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The Truth About Dion

Catholic writer talks about his work with rock legend

Dion. For a generation of rock fans, the name stands alone for the Bronx kid who became one of the industry’s biggest stars beginning in the late 1950s, with songs like “The Wanderer.”

He wandered from his Catholic roots, battled drug addiction, alcohol and ego, yet had a profound conversion experience that brought him back to Christ and then the Church. He tells the story in the 2011 book Dion: The Wanderer Talks Truth (Servant), written with veteran Catholic journalist and evangelist Mike Aquilina.

Fathers for Good spoke with Aquilina about meeting Dion, their musical collaboration and plans for future projects.

Fathers for Good: Did you grow up listening to Dion?

Mike Aquilina: Yes I did, though I was surely on the young edge of his fan base. I was the youngest kid in a big family, and my sisters grew up on Dion’s music. My brother played in a rock band, and he listened to everything. When I left home in 1981, I was the owner of all the 45-rpm records that had survived the sibling exodus. And there was Dion.

Our family lived in an Italian-American neighborhood, much like the one where Dion grew up. We still felt a bit like the new kids on the American block. Artists like Dion let us know that we had arrived and we could go far.

FFG: As an Italian-American Catholic writer, is collaborating with Dion a dream come true?

Aquilina: No doubt about it — and not just because I’m Italian-American. Mine was the generation that grew up on rock and roll. It’s a rush to be working with one of the first members of the Rock and Roll Hall of Fame. Dion was inducted with the Rolling Stones.

FFG: How did you meet?

Aquilina: Scott Hahn introduced us. We were all on pilgrimage in Rome. I brought along my 45-record of “Abraham, Martin and John,” Dion’s soul-searching ballad from 1968. When I asked Dion to sign it, a young girl said to her mother: “What’s that?” Her mom replied: “It’s kind of like an old-fashioned CD.”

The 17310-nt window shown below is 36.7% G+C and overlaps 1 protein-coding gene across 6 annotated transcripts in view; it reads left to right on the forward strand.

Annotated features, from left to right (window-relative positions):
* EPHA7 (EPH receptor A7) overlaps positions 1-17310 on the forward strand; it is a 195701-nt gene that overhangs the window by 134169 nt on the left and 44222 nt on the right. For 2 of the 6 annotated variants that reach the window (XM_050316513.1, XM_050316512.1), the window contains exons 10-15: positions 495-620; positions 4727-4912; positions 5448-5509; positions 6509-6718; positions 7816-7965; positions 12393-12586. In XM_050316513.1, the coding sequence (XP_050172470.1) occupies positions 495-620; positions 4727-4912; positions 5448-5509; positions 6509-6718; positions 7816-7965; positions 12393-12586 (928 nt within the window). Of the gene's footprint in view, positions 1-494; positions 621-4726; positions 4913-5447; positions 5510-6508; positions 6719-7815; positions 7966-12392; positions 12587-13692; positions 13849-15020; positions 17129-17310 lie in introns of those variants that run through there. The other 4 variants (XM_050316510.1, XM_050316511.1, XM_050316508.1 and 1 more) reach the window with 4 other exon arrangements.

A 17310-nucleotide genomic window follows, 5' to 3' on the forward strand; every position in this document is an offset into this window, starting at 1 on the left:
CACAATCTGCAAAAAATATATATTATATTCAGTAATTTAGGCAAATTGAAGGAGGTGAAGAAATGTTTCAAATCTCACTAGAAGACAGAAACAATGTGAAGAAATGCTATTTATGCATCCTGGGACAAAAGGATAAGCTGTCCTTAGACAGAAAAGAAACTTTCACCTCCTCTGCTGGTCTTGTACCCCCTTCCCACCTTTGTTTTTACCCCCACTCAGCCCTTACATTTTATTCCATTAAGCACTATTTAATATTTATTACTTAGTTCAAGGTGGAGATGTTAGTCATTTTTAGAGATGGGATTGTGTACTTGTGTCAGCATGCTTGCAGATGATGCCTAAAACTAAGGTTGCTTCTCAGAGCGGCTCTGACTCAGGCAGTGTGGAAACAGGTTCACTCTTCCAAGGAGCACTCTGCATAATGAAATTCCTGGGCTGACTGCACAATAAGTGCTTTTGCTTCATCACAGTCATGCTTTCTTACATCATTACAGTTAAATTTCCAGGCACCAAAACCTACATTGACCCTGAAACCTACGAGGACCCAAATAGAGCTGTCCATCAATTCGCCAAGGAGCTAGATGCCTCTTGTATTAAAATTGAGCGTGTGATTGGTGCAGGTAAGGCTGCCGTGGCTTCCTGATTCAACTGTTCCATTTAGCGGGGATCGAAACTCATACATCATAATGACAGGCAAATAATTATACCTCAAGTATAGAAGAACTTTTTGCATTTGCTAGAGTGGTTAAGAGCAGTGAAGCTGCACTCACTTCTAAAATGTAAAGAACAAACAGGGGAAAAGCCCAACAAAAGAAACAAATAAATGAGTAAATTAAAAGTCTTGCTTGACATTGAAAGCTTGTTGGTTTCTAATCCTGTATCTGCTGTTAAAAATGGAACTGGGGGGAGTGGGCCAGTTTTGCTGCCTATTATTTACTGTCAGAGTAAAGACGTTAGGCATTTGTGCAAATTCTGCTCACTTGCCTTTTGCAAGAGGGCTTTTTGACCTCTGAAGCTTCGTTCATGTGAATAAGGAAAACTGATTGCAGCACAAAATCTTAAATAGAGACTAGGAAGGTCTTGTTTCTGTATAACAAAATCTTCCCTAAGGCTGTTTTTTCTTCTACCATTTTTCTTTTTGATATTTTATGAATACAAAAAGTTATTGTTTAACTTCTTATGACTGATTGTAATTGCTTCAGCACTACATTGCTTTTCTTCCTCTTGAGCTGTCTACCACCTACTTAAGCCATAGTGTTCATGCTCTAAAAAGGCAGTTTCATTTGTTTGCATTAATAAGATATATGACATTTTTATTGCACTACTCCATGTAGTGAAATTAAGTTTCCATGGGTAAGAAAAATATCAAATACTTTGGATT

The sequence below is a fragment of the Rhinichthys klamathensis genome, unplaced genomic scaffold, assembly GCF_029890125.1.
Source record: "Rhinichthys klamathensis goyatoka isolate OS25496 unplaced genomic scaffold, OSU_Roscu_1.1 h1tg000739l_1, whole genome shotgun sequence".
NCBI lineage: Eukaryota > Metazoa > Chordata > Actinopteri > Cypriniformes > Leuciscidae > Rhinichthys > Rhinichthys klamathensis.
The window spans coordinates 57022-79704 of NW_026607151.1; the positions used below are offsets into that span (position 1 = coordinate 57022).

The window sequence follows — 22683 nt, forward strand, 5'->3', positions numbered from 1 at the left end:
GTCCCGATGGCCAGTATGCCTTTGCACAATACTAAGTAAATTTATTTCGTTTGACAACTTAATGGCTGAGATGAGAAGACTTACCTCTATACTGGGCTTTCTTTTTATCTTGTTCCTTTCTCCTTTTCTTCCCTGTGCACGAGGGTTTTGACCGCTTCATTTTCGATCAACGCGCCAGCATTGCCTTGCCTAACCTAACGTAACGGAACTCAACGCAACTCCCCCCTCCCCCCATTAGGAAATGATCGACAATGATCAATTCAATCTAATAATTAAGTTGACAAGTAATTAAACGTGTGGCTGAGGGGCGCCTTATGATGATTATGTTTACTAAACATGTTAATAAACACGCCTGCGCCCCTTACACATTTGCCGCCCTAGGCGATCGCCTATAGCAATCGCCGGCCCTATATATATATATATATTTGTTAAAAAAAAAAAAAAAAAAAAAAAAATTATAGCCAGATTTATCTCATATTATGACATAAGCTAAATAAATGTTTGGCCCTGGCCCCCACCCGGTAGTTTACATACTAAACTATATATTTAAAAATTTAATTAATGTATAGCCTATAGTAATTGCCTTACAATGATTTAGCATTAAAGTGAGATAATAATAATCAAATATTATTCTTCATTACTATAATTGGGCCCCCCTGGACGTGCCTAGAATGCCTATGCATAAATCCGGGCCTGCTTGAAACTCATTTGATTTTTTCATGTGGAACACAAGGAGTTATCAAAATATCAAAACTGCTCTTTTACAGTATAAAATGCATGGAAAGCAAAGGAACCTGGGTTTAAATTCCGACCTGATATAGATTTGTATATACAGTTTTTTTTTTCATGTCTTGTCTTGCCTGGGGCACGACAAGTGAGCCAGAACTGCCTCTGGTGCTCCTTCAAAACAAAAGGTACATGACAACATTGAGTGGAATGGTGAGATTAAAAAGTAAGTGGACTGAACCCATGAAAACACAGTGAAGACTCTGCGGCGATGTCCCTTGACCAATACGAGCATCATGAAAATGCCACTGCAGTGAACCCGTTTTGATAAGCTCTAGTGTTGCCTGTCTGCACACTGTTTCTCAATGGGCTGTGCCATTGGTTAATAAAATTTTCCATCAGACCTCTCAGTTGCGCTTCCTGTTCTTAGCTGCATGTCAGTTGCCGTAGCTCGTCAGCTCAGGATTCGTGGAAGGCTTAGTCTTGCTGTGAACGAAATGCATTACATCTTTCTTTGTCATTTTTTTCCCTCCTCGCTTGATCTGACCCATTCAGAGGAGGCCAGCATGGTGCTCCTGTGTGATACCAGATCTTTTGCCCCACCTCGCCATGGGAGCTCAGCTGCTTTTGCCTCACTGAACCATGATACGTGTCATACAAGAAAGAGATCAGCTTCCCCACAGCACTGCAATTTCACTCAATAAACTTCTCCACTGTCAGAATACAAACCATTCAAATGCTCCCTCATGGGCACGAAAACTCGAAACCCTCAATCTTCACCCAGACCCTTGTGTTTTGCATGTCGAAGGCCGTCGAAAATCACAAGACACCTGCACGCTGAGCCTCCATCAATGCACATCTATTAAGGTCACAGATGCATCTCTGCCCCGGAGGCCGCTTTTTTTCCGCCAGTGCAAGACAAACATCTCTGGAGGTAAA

Dion gave his testimony while we were in Rome. He told how he had overcome heroin addiction and alcoholism and found his way back to the Catholic faith. I was deeply moved. He and I talked a lot on that trip — about our common background, and about the music we both loved. And we stayed in touch afterward. I would visit Dion and his wife, Susan, whenever I was speaking in their area.

FFG: How did you start your collaboration?

Aquilina: Servant Books, my publisher, asked Dion to write a memoir. Dion told them he’d do it only if he could write it in collaboration with me. How could I turn that one down? We produced the book in short order, Dion: The Wanderer Talks Truth. It’s a book full of stories, humor, and music. That’s Dion.

FFG: What have you done together thus far?

Aquilina: Well, the book was all I planned to do. But, one day shortly after the book came out, Dion called me and said: “I want to sing a song with the line ‘I read it in the Rolling Stone.’ Why don’t you try to write that song?”

Well, I had no experience writing songs. But I took it as a dare, and I wrote the song. He loved it, and the next day asked me to write another. I ended up collaborating with him on half the material on his critically acclaimed album Tank Full of Blues.

FFG: Future plans?

Aquilina: We’ve worked together on another album’s worth of material. Dion’s right now recording those songs with an all-star lineup of musicians and singers. It’s tentatively titled Gangster of Love, and it should be out in early 2015. As they say in the business: Stay tuned!

Dion: The Wanderer Talks Truth is available from Servant Books.